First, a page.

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Police Scotland officers to withdraw ‘goodwill’ in pay row

General secretary of the Scottish Police Federation, Calum Steele, has said that the action will start at 5pm on Friday.

The action will see officers refuse to start their shifts early, continue past their shift, or take radio equipment home when their duty ends.

They will start and end their working day at the time of their rostered tour of duty “unless expressly directed or authorised to the contrary”, Mr Steele has said.

Officers have also been advised to ask for their previous contact numbers to be deleted from Police Service records.

The Joint Central Committee had previously rejected the offer of a £564 pay increase and the measures announced today are expected to be the first in a series of protests over the pay offer.

In a letter to Police Scotland Chief Constable Iain Livingstone, Mr Steele said: “Further actions to safeguard our members’ health and safety and to mitigate the effects of the cost-of-living crisis on them will follow over subsequent weeks.

“I need to be clear that the formal withdrawal of goodwill is not an action the JCC has endorsed lightly.

“It is nonetheless a manifestation of the strength of feeling of our members of the utter contempt this pay offer represents to them.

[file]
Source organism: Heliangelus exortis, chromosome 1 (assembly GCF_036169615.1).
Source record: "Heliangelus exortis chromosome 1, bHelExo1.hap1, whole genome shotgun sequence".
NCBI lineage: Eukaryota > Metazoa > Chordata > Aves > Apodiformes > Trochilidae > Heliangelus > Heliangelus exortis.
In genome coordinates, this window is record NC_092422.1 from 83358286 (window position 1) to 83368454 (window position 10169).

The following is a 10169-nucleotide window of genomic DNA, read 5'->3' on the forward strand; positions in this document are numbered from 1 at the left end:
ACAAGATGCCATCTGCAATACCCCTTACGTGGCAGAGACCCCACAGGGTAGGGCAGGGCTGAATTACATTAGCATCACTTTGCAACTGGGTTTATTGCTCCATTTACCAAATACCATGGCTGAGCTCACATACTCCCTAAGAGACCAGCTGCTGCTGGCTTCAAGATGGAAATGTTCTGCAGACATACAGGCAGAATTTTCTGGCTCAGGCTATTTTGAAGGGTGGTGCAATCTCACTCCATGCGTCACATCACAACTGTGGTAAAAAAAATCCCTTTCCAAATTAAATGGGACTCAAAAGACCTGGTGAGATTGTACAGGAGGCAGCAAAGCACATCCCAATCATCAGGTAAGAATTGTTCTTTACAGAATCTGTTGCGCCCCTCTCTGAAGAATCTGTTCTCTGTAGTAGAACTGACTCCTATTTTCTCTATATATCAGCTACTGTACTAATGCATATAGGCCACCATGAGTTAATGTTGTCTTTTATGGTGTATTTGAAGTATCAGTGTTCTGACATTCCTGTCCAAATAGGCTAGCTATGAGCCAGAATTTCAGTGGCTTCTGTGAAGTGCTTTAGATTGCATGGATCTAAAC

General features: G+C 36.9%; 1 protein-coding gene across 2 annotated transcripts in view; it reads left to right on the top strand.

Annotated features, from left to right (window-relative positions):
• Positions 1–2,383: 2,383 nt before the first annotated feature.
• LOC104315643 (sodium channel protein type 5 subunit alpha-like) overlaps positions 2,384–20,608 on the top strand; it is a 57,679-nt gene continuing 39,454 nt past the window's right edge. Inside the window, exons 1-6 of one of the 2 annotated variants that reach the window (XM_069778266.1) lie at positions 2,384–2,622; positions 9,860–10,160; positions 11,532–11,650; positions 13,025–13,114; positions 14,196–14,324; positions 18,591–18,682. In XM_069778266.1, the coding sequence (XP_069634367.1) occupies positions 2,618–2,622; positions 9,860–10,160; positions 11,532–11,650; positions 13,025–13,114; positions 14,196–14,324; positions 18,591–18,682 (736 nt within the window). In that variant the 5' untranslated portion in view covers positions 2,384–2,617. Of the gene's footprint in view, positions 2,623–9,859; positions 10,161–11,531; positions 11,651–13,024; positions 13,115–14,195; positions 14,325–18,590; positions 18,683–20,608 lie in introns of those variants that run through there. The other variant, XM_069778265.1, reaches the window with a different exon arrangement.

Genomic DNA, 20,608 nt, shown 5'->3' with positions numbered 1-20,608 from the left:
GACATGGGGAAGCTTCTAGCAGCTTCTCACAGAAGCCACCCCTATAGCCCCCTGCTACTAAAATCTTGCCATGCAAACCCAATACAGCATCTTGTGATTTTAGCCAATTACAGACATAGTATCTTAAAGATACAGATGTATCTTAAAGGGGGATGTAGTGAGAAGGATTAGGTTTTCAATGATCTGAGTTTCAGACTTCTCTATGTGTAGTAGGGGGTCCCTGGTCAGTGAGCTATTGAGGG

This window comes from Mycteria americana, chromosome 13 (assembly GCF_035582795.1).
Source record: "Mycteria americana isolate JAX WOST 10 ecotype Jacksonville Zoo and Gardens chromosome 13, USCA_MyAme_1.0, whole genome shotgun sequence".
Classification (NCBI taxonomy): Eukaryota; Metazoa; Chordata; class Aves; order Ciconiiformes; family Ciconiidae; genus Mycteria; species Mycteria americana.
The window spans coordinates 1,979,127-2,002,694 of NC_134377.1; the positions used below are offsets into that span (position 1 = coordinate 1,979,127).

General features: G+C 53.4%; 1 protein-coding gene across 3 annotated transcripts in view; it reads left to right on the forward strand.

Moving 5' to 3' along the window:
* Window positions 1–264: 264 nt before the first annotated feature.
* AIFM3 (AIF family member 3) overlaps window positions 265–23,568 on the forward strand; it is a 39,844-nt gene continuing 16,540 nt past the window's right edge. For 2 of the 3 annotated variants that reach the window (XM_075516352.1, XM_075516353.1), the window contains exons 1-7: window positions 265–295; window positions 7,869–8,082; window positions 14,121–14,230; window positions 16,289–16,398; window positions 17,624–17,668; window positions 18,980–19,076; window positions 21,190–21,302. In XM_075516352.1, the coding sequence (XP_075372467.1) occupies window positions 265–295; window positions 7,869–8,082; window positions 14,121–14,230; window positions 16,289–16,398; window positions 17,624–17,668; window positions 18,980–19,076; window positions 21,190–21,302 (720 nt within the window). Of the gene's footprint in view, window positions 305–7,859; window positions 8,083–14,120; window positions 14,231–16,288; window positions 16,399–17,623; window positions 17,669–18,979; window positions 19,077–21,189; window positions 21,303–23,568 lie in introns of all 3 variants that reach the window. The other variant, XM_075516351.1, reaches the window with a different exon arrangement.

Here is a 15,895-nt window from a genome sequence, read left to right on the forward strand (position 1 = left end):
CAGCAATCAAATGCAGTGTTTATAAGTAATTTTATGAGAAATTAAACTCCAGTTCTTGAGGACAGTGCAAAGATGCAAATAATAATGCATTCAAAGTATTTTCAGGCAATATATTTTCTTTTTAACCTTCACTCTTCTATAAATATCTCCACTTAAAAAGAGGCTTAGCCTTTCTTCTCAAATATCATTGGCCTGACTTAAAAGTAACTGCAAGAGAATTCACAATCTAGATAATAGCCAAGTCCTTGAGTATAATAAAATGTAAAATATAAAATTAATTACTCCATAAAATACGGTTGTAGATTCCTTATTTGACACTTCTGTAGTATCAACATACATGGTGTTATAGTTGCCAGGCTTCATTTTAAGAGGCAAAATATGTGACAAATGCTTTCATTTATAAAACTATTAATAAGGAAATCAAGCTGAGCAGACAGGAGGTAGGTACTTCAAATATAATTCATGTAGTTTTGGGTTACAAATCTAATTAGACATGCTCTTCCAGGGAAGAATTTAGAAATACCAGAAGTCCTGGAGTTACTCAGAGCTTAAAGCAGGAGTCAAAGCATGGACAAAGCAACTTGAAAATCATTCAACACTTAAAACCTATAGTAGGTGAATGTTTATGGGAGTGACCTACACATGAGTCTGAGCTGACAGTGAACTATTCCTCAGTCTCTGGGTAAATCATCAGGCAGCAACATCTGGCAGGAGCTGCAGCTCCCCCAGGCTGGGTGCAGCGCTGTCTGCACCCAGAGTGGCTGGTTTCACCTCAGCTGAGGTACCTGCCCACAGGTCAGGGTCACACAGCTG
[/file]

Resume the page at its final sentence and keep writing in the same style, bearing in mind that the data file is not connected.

“It will not be lost on you that this is the most significant discontent in the police service since the 1970s, and the most overt demonstration of action by our members in over 100 years.”

He has clarified however that there is a “willingness” to negotiate a fair pay settlement.

In a letter to members, Mr Steele said that the purpose of the action is not to “frustrate any investigation.”

“It is simply to demonstrate to our employers just how much discretionary effort, and free policing hours, they ordinarily take for granted.”

Officers have been instructed to claim remuneration for overtime worked.

A Police Scotland spokesperson said: “We recognise the considerable goodwill officers bring to their roles on a daily basis as they keep people safe across the country, and this is also valued by the communities they serve.

“We therefore remain committed, through the Police Negotiating Board, to seeking a settlement.”

A spokesperson for the Scottish Police Authority said: “We remain committed to working with the staff side through the Police Negotiating Board to reach an agreement on pay for 2022/23.”

A Scottish Government spokesperson said: “Police officer pay has been negotiated for many years through the Police Negotiating Board (PNB), which includes police officer staff associations, the Scottish Police Authority, Police Scotland, and the Scottish Government.

“The PNB process is ongoing in relation to pay for 2022/23, and we await the outcome of those discussions.”


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